"Gwen is an ordained and proven War Mage," Charlene reminded the man. "I would speak with care, Milord, lest she flays you alive in front of all of London."
"Oh, she would, would she?" Poins voice grew gravely as Ravenport's daughter pricked at his pride. He turned to Gwen once more. "Would you like that, my dear?"
"Win or lose—I'll make a man out of you." Gwen thrust forward her best figure by arching her spine and raising her eyes defiantly.
A flurry of lumen recorders shuddered.
Thomas burst into an impolite snicker while his brother floundered at Gwen's teasing outburst. "You're a jewel, Magus Song. There's no doubt about it. Very well— we accept. What are our stakes? Officially and otherwise?"
"If we are defeated in our suit," Charlene continued. "Then Gwen and I shall formally accept your proposals for the union of our Houses. Naturally, we reserve all rights gifted by etiquette and tradition, but we shall concede that you two are capable future spouses and will undertake your offer with complete sincerity. So long as you remain willing, we shall not refuse."
"Maybe I'll have the Void witch after all?" Poins said to his brother. "We do make a passionate pair."
"And should we fare poorly in the arena?" Thomas halted his brother for the fourth time, then continued the parley, demonstrating a composure far exceeding his brother's Affinity-driven frivolity.
"Then House Holland will do its utmost to leave the Barlow Group and its interests, as well as perform a favour in the withdraw of the protests on the Isle by the Militant Faction," Charlene said. "After which, we are happy to conduct business with House Holland if you would have us."
"All risk and no reward," the mocking voice of Poins rose from between them. "Why should we agree to such terms? When we have you by the neck?"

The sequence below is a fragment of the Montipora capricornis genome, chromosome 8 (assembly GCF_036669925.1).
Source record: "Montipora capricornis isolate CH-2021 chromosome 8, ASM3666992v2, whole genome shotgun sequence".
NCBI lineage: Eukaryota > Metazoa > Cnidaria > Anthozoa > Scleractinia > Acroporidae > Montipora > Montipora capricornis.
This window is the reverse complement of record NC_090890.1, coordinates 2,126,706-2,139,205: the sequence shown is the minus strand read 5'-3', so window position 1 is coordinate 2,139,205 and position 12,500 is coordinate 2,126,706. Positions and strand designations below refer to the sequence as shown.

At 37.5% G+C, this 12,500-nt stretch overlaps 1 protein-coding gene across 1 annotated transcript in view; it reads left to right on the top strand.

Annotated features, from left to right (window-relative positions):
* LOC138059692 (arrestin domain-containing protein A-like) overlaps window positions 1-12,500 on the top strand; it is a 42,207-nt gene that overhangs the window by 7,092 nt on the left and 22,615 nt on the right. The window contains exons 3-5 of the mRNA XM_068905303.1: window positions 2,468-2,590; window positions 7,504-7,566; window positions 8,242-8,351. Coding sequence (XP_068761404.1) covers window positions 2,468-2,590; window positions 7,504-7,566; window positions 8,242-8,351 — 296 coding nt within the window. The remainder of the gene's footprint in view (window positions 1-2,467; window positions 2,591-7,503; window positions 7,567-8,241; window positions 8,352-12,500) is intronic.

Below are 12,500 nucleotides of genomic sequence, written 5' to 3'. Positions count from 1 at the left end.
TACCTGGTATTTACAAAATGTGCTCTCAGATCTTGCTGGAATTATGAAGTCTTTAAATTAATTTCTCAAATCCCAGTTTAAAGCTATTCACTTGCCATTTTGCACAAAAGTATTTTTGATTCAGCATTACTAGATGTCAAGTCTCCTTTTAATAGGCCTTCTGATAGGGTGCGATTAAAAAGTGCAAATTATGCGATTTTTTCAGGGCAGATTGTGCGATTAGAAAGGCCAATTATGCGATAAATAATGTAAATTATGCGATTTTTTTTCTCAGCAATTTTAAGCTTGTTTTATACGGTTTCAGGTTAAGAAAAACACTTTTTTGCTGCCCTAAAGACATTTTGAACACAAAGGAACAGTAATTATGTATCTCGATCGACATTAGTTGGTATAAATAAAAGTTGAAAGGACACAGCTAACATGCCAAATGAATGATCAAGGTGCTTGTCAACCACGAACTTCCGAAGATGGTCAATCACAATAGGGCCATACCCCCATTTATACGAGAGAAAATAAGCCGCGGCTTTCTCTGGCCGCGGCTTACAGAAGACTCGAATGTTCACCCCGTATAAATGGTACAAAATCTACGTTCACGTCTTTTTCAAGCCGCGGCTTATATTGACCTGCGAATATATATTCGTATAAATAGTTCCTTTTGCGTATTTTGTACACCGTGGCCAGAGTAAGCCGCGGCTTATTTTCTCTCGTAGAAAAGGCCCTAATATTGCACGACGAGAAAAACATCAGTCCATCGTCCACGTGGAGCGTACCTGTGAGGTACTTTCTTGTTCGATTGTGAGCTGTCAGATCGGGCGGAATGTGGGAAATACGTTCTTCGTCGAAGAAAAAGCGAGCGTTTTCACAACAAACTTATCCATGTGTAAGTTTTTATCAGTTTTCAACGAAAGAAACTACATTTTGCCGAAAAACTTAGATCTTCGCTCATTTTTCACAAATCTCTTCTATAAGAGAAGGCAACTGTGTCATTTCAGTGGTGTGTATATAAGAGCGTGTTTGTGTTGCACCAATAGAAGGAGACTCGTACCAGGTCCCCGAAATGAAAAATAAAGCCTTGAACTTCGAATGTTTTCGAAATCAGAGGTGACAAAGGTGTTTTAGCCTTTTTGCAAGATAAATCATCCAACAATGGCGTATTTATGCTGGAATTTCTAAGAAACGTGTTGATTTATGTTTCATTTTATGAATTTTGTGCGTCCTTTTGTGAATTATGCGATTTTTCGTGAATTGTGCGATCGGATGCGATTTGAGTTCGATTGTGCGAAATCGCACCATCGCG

"Bah! What a curious case of a fool and his advantage." Gwen held little patience for such economic illiteracy. "You have anaesthetised our profits, Milord Hollands. But the IoDNC will not be making a loss either way. And there are other means by which the IoDNC's interests can be preserved and West Ferry continued. As the adage goes, don't push your luck when you don't have all the spells memorised. You have far more to lose, while we have only un-materialised gains to be lost. The IoDNC is the tide of change, Poins. Can you stop the tide? Can House Holland will away the ebb and flow of the Thames? What power Holland must wield to hold back the progress of a city!"
"Magus Song." Thomas motioned for Otto to give her more sweeties before she could say something genuinely catastrophic. "Poins, you as well. Please control yourselves."
Charlene assisted by offering Gwen a glimmering fruit tart and a lime-lemon profiterole. "To exercise fairness and tradition, we will use a three-crew bout, as per duelling jousts of old. Gwen will compete herself— and I reserve the right to nominate a champion on my behalf. Milords may have the convenience of either option."
Thomas appeared to consider the matter on his brother's behalf.
"Three-Mage bout?" He looked at Poins, whose thin lips curled. "I see. That is agreeable to us. Where should this take place?"